Sadly, we missed this event because we were still out of town. But yesterday morning, here in Washington, DC, the American Enterprise Institute sponsored
an incendiary debate a panel discussion entitled “Are Law Firms Breaking the Law? Racial and Gender Preferences in Attorney Hiring and Promotion.”
Accounts of the event are available from The BLT and the WSJ Law Blog. Here’s a squib from Rob Rogers’s BLT write-up:
Curt Levey of the Committee for Justice argued that law firms typically have “no viable defense” for discrimination against non-minority attorneys. Richard Sander of UCLA School of Law, whose research previously has been discussed in Legal Times’ commentary articles (including here), analyzed the hardships that racial preferences can impose on their beneficiaries.
On the other side, Shirley Wilcher, president of Wilcher Global, argued that law firms have a history of discrimination to overcome and some partners still assume that minority associates aren’t as qualified. Michele Roberts [at right], a partner at Akin Gump, questioned whether law-school grades (a key element in Sander’s analysis) were that significant to legal success and pointed out that becoming a partner depends on other factors. (She also said that Akin Gump’s minority associates do not have substantially lower grades.)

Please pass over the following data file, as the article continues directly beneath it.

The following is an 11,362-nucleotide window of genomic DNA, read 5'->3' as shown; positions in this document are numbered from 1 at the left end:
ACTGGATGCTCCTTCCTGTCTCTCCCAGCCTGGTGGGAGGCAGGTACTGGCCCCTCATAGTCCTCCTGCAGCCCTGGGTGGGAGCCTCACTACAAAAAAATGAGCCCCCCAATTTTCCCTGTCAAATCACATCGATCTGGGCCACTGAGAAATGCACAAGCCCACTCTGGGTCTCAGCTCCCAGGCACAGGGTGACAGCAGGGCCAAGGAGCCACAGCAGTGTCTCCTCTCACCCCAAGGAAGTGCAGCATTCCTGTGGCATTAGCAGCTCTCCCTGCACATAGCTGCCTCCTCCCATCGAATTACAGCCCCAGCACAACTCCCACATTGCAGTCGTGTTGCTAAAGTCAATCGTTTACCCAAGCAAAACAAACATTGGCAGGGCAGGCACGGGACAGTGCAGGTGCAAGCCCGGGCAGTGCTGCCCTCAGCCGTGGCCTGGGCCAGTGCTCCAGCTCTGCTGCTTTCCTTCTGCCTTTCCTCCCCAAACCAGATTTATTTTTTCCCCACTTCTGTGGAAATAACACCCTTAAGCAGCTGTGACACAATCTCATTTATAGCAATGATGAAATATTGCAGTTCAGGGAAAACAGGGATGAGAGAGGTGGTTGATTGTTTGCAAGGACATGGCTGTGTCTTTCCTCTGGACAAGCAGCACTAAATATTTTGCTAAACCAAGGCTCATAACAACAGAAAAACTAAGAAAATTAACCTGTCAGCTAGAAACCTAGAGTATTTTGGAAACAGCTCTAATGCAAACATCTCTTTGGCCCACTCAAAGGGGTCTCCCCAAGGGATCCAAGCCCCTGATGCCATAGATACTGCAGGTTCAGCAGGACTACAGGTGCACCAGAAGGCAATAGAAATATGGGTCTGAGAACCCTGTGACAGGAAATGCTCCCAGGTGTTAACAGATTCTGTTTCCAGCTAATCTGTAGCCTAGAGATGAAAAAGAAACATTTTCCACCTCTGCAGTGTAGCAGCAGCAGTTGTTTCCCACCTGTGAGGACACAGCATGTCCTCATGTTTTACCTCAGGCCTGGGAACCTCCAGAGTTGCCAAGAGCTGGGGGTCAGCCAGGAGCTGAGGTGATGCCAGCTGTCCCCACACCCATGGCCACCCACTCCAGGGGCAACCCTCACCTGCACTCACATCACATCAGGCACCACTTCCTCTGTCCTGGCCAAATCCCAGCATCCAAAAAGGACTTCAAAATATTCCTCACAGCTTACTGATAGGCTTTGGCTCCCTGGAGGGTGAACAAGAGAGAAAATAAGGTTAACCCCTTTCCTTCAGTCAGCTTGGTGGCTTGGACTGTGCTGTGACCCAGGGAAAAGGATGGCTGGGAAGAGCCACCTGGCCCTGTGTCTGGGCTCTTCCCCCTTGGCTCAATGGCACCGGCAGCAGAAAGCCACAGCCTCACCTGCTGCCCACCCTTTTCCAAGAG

We also had a source in the audience. Our tipster’s thoughts — reader discretion advised, no punches are pulled — appear after the jump.
Please note that the comments below come from an ATL correspondent who attended the panel, NOT from us (since we were still in Miami). So if you’re offended by any of this commentary, please do not direct your ire towards us. Thank you.
Here’s the email:
There were four panelists: an anti-affirmative action activist; a very interesting law professor at UCLA; a diversity consultant; and a black female law firm partner.
The diversity consultant was a complete train wreck. Inarticulate and could not go beyond platitudes; she went to Harvard Law School and was basically Exhibit A against affirmative action.
The black law firm partner was very intimidating — thin with extremely short hair and a take-no-s***-from-anyone scowl, you would have liked her — but she seemed to lose a lot of credibility when she maintained to a questioner that she was not aware of any disparity between the academic credentials of the black and white associates at her firm. Pretty much anyone who has worked in a law firm knows that could not possibly be true.
(The UCLA professor revealed data indicating that, if I remember it correctly, the average white associate at top law firms graduated in the top 28% of their law school classes, whereas the average black associate graduated in the bottom 18%.)
As you can tell, our correspondent has some clear and definite views on affirmative action. We’re sure you do too; feel free to set them forth in the comments.
Your Racial Preferences [The BLT: The Blog of Legal Times]
Debating Law Firms and Affirmative Action (Again) [WSJ Law Blog]